The Treatment Rooms
Having broken through the modern mosaic barrier at the Victoria and Albert Museum with a four-wheeled, two-ton protest against the death penalty, (Entering Through the Gift Shop: Carrie Reichardt’s “Tiki Love Truck” at the V&A” ), craftivist Carrie Reichardt was given the extraordinary opportunity to expand her role in the museum’s ground-breaking Disobedient Objects exhibit (July 25, 2014 – February 1, 2015) with a project that would transform the front of that venerable institution.
Asked by the V&A’s Director and Curators to create something “playful, provocative and sincere”, Reichardt designed a full-frontal installation comprising two panels and the risers of the steps leading up to the front doors of the museum.
It was a brilliant stroke by the V&A, really. Some exhibits are promoted with banners. Others with posters. With Reichardt’s mosaics, the Disobedient Objects exhibit literally spilled out of the galleries and onto the museum’s front steps. According to Curator Catherine Flood, the final visitor figures were 417,000 making Disobedient Objects the most visited exhibition at the V&A since “Britain Can Make It” in 1946.
While many of objects inside the exhibit were artifacts, The Disobedient Mosaic Intervention was artful political activism live.
The design of the two panels was a collaborative process that included the curators for Disobedient Objects, Gavin Grindon and Catherine Flood, each of whom selected a quote for one of the panels.
Reichardt’s use of digital transfers to create custom tiles for each of her mosaics is at the core of her activist aesthetic. She blends the profane and prosaic to enormous effect in these two panels. The British pound note with the visage of the Queen fills the visor of a baton-wielding riot policeman, surveillance cameras loom and England’s ubiquitous poppies bloom. At the bottom of each panel, a “groundswell” of protest from the people; at the top energy based on the conflict below radiates outward.
We love Reichardt’s idea to use the risers on the steps of the museum to display some of her favorite quotes. The format immediately calls to mind how ticker tapes and thin strips of paper attached to carrier pigeons were once used to transmit urgent news about disasters, conflicts and possibilities.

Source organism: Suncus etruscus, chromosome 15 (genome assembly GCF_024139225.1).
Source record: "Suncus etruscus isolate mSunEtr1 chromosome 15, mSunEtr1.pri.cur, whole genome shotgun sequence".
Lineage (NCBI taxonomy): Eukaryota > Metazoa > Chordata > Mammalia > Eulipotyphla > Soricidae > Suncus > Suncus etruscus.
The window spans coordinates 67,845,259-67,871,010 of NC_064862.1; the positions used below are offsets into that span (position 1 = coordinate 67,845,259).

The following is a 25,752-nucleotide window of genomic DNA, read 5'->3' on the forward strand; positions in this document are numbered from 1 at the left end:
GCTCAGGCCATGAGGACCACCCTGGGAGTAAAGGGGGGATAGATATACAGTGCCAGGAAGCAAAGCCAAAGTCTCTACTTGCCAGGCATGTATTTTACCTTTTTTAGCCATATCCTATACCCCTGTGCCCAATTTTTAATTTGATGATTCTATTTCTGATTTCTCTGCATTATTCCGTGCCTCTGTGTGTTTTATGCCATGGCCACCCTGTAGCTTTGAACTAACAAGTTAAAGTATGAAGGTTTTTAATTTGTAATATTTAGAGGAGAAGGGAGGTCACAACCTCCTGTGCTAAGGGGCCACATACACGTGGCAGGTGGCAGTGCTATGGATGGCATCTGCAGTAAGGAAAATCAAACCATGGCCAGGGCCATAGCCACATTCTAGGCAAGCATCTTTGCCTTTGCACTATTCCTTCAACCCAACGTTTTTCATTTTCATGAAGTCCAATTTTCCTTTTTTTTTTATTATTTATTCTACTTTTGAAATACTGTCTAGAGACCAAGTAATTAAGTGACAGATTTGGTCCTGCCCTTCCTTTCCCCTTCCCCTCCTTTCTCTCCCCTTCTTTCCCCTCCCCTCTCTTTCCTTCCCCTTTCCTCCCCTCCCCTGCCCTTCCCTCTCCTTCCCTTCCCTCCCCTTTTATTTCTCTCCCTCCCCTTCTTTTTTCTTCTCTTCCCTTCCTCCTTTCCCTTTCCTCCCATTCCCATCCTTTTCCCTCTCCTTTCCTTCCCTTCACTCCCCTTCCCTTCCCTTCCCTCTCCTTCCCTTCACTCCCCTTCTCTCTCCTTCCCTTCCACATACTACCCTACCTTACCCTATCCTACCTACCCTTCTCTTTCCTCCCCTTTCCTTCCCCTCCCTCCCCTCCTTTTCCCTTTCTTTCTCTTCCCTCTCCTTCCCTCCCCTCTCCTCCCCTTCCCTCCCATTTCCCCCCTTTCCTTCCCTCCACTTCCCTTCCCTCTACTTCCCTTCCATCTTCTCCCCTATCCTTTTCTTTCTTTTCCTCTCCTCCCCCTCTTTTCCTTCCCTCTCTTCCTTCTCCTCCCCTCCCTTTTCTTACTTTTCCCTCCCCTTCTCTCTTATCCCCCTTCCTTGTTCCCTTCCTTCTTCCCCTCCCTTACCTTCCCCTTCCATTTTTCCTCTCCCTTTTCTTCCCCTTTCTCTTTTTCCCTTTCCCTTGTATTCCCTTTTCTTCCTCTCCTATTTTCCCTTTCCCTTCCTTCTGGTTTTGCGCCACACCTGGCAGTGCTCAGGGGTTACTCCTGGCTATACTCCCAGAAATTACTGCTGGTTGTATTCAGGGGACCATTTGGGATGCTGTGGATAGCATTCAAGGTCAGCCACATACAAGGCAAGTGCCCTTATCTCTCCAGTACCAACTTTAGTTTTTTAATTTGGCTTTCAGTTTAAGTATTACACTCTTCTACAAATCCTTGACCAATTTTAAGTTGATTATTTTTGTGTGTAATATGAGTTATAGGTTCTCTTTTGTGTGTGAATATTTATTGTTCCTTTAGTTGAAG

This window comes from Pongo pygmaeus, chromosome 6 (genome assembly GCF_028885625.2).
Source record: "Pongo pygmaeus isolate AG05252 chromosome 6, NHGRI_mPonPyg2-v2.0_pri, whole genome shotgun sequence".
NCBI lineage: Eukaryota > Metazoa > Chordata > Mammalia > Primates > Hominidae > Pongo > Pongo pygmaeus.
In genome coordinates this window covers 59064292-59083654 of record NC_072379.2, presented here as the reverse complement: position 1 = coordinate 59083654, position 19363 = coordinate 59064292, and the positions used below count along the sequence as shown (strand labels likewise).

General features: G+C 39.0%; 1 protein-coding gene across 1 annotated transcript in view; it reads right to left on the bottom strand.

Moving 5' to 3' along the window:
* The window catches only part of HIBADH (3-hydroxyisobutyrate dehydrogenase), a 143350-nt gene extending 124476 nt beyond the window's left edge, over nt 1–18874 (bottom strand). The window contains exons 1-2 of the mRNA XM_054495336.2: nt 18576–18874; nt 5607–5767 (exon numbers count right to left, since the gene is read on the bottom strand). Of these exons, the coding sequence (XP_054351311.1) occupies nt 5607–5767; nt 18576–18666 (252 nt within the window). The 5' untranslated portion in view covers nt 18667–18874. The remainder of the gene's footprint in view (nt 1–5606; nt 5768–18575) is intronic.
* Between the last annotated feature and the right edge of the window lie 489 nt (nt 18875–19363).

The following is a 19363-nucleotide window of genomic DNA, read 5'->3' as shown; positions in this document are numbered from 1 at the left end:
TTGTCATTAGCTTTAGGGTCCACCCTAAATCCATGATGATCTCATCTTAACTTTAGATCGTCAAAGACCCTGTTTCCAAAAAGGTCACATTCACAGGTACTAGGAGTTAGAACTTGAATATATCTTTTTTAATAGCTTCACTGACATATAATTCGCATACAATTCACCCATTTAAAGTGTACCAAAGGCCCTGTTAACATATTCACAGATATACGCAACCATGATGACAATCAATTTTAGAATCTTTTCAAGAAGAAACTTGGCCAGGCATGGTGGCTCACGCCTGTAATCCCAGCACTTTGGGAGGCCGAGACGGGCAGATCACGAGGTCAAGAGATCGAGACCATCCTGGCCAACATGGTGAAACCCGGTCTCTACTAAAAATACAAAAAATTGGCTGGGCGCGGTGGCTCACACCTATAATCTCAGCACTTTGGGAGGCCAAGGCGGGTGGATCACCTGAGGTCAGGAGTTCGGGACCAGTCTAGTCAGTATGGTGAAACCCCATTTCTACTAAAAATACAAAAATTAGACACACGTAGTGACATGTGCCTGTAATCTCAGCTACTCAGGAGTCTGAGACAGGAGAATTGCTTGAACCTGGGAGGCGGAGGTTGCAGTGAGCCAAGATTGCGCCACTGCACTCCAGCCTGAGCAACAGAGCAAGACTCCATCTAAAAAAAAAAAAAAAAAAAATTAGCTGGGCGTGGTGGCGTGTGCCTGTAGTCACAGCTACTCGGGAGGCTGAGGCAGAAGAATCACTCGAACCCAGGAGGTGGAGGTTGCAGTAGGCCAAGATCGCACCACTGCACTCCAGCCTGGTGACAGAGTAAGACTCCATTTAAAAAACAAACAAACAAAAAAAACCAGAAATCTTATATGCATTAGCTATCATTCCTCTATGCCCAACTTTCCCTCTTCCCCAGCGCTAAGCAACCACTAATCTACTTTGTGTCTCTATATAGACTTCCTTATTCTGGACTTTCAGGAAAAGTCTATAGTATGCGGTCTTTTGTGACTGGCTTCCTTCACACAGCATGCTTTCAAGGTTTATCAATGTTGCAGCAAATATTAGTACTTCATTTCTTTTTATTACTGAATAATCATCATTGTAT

“Think for yourself – act for others” is what has driven Carrie Reichardt to take her message of art as empowerment to disenfranchised communities in Mexico, Chile, Romania and into the marginal neighborhoods of the UK. Kudos to the V&A for giving this artist and the Treatment Rooms Collective the opportunity to turn the facade of the museum into a modern day “Speakers Corner” as part of their Disobedient Objects exhibit.
Mosaic Intervention at the V&A (2014) Made by the Treatment Rooms Collective: Luke Allen, Gary Drostle, Mark Drostle, Eoghan Ebrill, Linda Griffiths, Gabrielle Harvey-Smith, Liam Heyhow, Peter Henham, Kevin O’Donohue, Carrie Reichardt, Thayen Rich, Sian Wonnish Smith, Cerdic Thomas, Liam Thomas, Karen Wydler, Mark Wydler.
Video of Reichard’s presentation on the Intervention at The British Association for Modern Mosaic’s 2015 Forum
- Previous stories about Carrie Reichardt on MAN
- Carrie Reichardt
- Disobedient Objects Exhibit (which will be traveling to Australia later this year)
Video walk-through of the Disobedient Objects Exhibit with Curator Gavin Grindon
- February 2016 interview by Rosie Osborne on Free Spirit Homes here